The Robesons have built their wealth off of the exploitation and suffering of the poor. They ran a scam funeral home before getting into real estate, getting rich on buying low and selling high, which anyone who has ever paid attention in an economics or social studies class can tell you usually means the lower classes are getting shafted. That’s gentrification in a nutshell. This alone would make them an excellent narrative device to convey the class warfare themes that The People Under the Stairs wants to covey, and yet the film goes a step further by introducing its central horror element: The titular dwellers in the basement.
Unable to conceive children of their own, presumably due to their twisted, corrupt bloodline, the Robesons have been kidnapping children for decades, intending to raise them as their own. But as soon as the children are old enough to step out of line, even slightly misbehaving or acting outside of Mommy and Daddy’s archaic rules and structure, they are maimed, disfigured, and cast into the basement, where they have turned to cannibalism in order to survive. The family is obsessed with the “hear/see/speak no evil” mantra, and have taken to cutting out the tongues of some of their “children.” Only one child, a blonde-haired, blue-eyed little girl names Alice, has so far escaped their wrath, by laying low and playing along with their insane demands as closely in line as possible.
Let’s break that down, shall we? We have an unethically rich white family who takes children from the poor until they no longer match their exact demands, and then strip them of their voices and cast them underground where they’re forced to eat each other to survive. The only child not punished by their wrath is one that conforms as much as possible, despite knowing how wrong the situation is. The whole thing is about as clear a class metaphor as a film can reasonably have. (It’s also pretty much the exact thematic through-line of Jordan Peele’s Us, only decades earlier.) If it was handled in any other way, with a less clever and deft hand guiding the story than Craven’s, it would seem too on-the-nose to work. And yet it does, because the writing is nuanced and complex enough to support the weight of its intended message. The message is the primary focus.
Of course, that’s where things get complicated. The main character of the films is a young Black boy. The family being evicted is Black. The People Under the Stairs is a film about the Black economic experience at its core. And as you can imagine, this has ruffled some feathers over the years, due to Craven himself being a white man. Is it wrong for him to adopt this perspective in the film if he himself doesn’t necessarily have the cultural background to reflect it?
It’s a complicated issue, one that I’m not sure has a real correct answer. I can certainly see the arguments for either side of the debate, on whether or not Craven was in good taste making a film tacking this sort of thematic and narrative content. I can only offer my interpretation: This is a film about class warfare and capitalism. It’s a film that is primarily concerned with how the wealthy upper class uses and abuses the lower classes mercilessly for their own benefit. It’s a film about gentrification, about the plight of the poor and the voiceless. And it takes place in a late 80s LA ghetto. Frankly, it would be a missed opportunity, I think, for the protagonist not to be Black.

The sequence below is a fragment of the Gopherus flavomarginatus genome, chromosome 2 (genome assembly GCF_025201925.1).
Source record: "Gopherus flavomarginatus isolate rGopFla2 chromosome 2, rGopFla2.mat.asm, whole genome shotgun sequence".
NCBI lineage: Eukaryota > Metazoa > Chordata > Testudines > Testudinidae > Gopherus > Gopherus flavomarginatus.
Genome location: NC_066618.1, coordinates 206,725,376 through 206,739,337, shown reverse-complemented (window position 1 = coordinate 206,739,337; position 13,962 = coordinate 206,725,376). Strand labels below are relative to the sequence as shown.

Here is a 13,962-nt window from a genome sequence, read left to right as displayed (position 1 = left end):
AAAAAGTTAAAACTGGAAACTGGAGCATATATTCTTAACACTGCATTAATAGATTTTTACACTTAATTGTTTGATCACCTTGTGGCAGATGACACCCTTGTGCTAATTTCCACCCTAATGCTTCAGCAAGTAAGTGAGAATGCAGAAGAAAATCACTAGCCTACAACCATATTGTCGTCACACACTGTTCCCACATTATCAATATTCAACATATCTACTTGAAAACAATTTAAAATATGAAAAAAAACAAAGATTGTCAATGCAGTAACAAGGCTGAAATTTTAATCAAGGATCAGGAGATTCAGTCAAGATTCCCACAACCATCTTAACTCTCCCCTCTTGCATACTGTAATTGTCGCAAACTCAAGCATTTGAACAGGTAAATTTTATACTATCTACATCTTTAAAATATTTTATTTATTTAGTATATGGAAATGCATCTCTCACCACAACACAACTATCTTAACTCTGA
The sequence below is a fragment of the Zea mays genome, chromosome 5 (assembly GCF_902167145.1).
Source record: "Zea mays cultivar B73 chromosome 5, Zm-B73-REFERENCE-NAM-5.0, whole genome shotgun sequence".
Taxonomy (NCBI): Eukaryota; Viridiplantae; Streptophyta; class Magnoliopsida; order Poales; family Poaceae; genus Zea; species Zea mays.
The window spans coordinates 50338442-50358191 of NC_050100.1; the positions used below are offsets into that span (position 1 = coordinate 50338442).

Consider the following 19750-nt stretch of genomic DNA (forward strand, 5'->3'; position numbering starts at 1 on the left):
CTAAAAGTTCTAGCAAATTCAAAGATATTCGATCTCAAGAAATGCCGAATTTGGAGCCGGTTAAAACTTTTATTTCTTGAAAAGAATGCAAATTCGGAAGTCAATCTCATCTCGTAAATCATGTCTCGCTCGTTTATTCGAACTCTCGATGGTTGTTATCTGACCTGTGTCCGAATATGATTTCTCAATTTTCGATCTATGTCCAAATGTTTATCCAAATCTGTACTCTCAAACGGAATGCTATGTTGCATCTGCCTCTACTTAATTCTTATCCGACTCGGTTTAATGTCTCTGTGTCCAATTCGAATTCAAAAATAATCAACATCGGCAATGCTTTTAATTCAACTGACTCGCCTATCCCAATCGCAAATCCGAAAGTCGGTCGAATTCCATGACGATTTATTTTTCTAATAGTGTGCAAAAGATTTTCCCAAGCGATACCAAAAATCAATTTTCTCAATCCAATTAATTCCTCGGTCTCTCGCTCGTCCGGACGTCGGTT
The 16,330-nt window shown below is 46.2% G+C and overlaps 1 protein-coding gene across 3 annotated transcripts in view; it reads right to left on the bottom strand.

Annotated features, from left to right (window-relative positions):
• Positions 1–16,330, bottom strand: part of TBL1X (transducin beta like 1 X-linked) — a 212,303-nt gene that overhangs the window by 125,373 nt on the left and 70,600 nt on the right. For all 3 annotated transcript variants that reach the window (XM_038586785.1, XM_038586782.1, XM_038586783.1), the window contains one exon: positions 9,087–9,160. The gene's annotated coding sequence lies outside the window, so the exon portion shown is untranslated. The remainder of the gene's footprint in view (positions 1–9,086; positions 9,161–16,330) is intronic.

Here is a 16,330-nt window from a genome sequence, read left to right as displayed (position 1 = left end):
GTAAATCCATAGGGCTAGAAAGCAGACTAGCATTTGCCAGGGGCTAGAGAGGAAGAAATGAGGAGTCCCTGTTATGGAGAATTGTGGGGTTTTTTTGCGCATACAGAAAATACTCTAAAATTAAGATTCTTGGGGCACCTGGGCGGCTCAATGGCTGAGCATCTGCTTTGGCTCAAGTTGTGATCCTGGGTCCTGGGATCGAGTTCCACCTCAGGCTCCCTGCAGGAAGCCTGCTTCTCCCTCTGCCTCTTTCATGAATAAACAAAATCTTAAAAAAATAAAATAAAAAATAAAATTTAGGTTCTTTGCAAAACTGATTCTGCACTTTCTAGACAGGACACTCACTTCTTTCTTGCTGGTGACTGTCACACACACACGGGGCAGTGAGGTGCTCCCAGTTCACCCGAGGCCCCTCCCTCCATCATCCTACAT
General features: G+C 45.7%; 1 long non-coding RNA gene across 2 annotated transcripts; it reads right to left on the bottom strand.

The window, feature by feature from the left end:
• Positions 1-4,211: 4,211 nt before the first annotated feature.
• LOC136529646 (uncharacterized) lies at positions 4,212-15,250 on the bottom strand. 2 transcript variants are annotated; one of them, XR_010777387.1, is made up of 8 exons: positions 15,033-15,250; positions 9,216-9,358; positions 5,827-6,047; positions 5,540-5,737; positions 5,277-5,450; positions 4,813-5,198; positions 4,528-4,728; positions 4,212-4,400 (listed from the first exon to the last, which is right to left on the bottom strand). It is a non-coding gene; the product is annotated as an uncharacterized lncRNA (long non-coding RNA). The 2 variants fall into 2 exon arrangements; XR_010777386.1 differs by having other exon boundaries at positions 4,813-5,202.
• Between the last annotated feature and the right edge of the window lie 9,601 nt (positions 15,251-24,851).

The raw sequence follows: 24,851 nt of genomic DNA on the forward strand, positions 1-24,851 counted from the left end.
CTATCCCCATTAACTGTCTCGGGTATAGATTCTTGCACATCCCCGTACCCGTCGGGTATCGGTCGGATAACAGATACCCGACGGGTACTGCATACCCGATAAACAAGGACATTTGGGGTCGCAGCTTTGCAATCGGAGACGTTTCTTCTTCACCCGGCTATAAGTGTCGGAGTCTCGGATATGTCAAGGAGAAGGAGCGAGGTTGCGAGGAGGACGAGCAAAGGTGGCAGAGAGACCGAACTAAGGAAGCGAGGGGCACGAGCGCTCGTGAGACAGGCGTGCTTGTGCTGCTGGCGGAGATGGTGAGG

If your story is one that’s meant to tackle inequality and oppression, is it not more realistic, more relevant, and more effective to have your characters be part of the group that would most realistically be affected by the themes that you’re aiming to explore? If the narrative is about class warfare, then to me, it makes sense to have the characters be of the demographic that experiences the most pressure from the inequality of the classes.
It helps that nothing in The People Under the Stairs feels cheap or stereotypical. The characters feel real and authentic, and don’t veer into caricatures or offensive archetypes. In fact, the only exaggerated figures in the film are the white villains. I think, had Craven approached the character writing in this film a bit less respectfully, it would be a much larger issue. But as it stands, I think he truly painted a genuine, mindful depiction of urban plight in the early 90s, without having to rely on tired tropes or offensive archetypes. And I think the film has aged particularly well, mostly because, sadly, many of the issues that the film explores are still painfully relevant.
And again, I understand and recognize perfectly that my perspective on the film is one of a White viewer, of someone who doesn’t have the economic or cultural background to truly comment on the film’s authenticity or level of respect. I could be extremely wrong in my assessment. But I feel that, at the very least, Craven’s intentions were noble, and that at worst, he was misguided rather than malicious.
I love this film. Even outside of its deeper thematic components, it’s a funny, well-paced and entertaining urban-gothic horror film with some excellent surprises and some truly reprehensible villains. But its real strength is its satire, its aggressively honest and blunt examination of the economic disparities in this country that are still in play even thirty years later. I think that it’s sadly been overshadowed by other similar films like Candyman, and deserves its place in the cultural lexicon as a figure of discussion and analysis. And certainly, it serves as all the more reason to love Wes Craven as a filmmaker. What other horror director has made a film like this? With this perspective? Not many, that’s for sure.
More than maybe any other piece I’ve written for this blog, I’d love to hear what you guys think about this one. Where do you fall in the debate? Does The People Under the Stairs pay proper respects to the real-life situational struggles that it’s pulling from, or was Wes Craven out of line? Let me know in the comments!
And Happy Halloween!